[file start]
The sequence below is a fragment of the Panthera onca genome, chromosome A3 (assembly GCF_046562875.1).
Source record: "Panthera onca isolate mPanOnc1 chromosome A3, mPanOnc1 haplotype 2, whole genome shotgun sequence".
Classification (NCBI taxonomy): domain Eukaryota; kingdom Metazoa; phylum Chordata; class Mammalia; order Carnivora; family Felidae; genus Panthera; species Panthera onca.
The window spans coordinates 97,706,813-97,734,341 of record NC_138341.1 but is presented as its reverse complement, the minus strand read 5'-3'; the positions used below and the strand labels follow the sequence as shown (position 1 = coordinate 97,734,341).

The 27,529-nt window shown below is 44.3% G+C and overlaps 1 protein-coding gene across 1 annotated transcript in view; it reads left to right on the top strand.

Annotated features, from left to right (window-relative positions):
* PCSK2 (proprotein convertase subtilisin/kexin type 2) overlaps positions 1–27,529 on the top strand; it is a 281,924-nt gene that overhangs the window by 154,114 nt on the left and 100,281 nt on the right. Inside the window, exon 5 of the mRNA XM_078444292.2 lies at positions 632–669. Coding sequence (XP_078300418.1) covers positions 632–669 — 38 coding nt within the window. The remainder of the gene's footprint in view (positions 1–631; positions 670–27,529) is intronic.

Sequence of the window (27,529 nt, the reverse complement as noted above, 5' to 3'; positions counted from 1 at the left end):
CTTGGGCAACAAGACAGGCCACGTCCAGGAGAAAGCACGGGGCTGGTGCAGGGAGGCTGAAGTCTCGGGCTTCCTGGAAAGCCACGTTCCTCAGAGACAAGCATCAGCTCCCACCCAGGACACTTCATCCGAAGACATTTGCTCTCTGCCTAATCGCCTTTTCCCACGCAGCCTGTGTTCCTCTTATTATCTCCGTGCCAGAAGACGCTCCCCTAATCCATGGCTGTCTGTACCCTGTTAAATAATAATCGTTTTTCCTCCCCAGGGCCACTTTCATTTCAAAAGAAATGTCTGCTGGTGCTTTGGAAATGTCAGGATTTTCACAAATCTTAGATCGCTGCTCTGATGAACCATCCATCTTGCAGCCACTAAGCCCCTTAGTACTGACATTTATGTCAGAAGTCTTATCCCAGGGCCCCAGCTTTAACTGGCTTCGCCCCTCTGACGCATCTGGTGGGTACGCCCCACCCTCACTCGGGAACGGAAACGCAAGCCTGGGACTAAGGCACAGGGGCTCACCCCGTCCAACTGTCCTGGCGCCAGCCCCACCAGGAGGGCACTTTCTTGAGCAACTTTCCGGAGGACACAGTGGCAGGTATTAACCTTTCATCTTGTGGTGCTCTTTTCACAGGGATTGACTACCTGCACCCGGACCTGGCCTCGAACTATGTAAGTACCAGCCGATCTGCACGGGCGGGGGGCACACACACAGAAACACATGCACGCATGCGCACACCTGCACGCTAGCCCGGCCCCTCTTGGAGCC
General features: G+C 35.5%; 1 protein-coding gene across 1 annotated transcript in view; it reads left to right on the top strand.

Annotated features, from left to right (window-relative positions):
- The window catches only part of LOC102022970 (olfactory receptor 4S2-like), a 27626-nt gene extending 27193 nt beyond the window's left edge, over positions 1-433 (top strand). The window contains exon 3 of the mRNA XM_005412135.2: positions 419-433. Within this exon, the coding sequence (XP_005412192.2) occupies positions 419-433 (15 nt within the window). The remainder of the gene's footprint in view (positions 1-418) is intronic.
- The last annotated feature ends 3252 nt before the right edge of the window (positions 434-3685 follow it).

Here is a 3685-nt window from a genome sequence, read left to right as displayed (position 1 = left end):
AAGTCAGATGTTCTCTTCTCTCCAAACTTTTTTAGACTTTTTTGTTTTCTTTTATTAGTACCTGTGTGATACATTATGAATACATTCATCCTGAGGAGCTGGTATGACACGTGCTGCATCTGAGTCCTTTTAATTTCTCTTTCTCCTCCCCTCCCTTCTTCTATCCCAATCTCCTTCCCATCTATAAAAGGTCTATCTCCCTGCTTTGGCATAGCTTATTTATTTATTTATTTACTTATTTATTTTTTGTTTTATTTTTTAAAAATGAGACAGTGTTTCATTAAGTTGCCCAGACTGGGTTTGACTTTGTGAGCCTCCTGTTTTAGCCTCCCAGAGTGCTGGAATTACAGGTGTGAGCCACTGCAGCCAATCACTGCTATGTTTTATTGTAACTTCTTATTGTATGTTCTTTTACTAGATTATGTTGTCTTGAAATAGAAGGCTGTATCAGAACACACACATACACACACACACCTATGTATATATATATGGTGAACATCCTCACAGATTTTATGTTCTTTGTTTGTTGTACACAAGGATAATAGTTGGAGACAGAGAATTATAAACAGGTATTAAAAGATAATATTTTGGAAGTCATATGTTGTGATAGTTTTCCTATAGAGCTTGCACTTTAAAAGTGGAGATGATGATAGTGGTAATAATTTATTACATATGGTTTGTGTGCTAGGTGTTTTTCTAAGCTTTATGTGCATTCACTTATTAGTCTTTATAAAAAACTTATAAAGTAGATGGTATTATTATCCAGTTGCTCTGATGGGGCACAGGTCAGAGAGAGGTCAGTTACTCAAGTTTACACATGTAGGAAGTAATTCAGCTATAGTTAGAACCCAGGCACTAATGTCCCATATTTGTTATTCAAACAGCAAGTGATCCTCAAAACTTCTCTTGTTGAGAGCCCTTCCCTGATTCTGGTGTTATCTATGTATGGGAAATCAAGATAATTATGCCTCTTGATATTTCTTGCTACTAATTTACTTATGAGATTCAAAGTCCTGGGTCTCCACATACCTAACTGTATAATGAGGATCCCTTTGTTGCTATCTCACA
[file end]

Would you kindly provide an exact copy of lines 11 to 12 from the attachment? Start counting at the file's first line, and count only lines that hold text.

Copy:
Annotated features, from left to right (window-relative positions):
- The window catches only part of LOC102022970 (olfactory receptor 4S2-like), a 27626-nt gene extending 27193 nt beyond the window's left edge, over positions 1-433 (top strand). The window contains exon 3 of the mRNA XM_005412135.2: positions 419-433. Within this exon, the coding sequence (XP_005412192.2) occupies positions 419-433 (15 nt within the window). The remainder of the gene's footprint in view (positions 1-418) is intronic.